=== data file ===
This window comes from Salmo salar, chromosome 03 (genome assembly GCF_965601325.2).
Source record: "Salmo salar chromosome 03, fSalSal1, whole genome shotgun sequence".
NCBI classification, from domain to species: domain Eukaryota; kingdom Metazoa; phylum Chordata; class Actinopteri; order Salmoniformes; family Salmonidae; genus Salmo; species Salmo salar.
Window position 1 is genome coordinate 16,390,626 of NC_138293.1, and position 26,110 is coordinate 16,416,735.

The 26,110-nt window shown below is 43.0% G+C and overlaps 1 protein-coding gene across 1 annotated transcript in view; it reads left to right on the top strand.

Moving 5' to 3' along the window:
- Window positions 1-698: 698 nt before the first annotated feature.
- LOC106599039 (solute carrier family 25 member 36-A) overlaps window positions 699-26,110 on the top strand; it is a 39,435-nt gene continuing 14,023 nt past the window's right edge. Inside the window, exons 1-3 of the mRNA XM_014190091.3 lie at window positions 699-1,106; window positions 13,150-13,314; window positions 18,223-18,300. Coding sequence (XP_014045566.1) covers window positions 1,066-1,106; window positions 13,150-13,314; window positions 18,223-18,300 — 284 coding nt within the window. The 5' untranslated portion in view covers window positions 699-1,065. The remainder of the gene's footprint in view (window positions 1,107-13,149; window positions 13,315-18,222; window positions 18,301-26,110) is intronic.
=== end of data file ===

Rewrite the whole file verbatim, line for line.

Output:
This window comes from Salmo salar, chromosome 03 (genome assembly GCF_965601325.2).
Source record: "Salmo salar chromosome 03, fSalSal1, whole genome shotgun sequence".
NCBI classification, from domain to species: domain Eukaryota; kingdom Metazoa; phylum Chordata; class Actinopteri; order Salmoniformes; family Salmonidae; genus Salmo; species Salmo salar.
Window position 1 is genome coordinate 16,390,626 of NC_138293.1, and position 26,110 is coordinate 16,416,735.

The 26,110-nt window shown below is 43.0% G+C and overlaps 1 protein-coding gene across 1 annotated transcript in view; it reads left to right on the top strand.

Moving 5' to 3' along the window:
- Window positions 1-698: 698 nt before the first annotated feature.
- LOC106599039 (solute carrier family 25 member 36-A) overlaps window positions 699-26,110 on the top strand; it is a 39,435-nt gene continuing 14,023 nt past the window's right edge. Inside the window, exons 1-3 of the mRNA XM_014190091.3 lie at window positions 699-1,106; window positions 13,150-13,314; window positions 18,223-18,300. Coding sequence (XP_014045566.1) covers window positions 1,066-1,106; window positions 13,150-13,314; window positions 18,223-18,300 — 284 coding nt within the window. The 5' untranslated portion in view covers window positions 699-1,065. The remainder of the gene's footprint in view (window positions 1,107-13,149; window positions 13,315-18,222; window positions 18,301-26,110) is intronic.